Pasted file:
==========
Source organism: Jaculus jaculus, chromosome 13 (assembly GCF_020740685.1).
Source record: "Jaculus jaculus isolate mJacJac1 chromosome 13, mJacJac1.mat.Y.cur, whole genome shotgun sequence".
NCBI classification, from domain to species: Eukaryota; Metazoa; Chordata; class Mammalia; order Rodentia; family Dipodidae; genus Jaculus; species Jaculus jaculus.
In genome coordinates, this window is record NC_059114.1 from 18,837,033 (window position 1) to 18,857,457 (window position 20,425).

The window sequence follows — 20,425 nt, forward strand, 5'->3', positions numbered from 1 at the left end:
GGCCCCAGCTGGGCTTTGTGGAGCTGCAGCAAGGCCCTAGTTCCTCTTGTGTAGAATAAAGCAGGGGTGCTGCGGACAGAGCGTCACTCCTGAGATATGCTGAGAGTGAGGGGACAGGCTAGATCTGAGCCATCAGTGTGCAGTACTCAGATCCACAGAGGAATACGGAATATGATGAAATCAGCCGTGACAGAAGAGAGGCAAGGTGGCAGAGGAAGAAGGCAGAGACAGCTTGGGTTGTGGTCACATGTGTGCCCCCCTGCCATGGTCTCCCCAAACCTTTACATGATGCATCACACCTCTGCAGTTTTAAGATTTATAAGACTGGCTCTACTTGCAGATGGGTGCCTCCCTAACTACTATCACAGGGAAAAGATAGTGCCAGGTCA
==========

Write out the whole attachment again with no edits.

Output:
Source organism: Jaculus jaculus, chromosome 13 (assembly GCF_020740685.1).
Source record: "Jaculus jaculus isolate mJacJac1 chromosome 13, mJacJac1.mat.Y.cur, whole genome shotgun sequence".
NCBI classification, from domain to species: Eukaryota; Metazoa; Chordata; class Mammalia; order Rodentia; family Dipodidae; genus Jaculus; species Jaculus jaculus.
In genome coordinates, this window is record NC_059114.1 from 18,837,033 (window position 1) to 18,857,457 (window position 20,425).

The window sequence follows — 20,425 nt, forward strand, 5'->3', positions numbered from 1 at the left end:
GGCCCCAGCTGGGCTTTGTGGAGCTGCAGCAAGGCCCTAGTTCCTCTTGTGTAGAATAAAGCAGGGGTGCTGCGGACAGAGCGTCACTCCTGAGATATGCTGAGAGTGAGGGGACAGGCTAGATCTGAGCCATCAGTGTGCAGTACTCAGATCCACAGAGGAATACGGAATATGATGAAATCAGCCGTGACAGAAGAGAGGCAAGGTGGCAGAGGAAGAAGGCAGAGACAGCTTGGGTTGTGGTCACATGTGTGCCCCCCTGCCATGGTCTCCCCAAACCTTTACATGATGCATCACACCTCTGCAGTTTTAAGATTTATAAGACTGGCTCTACTTGCAGATGGGTGCCTCCCTAACTACTATCACAGGGAAAAGATAGTGCCAGGTCA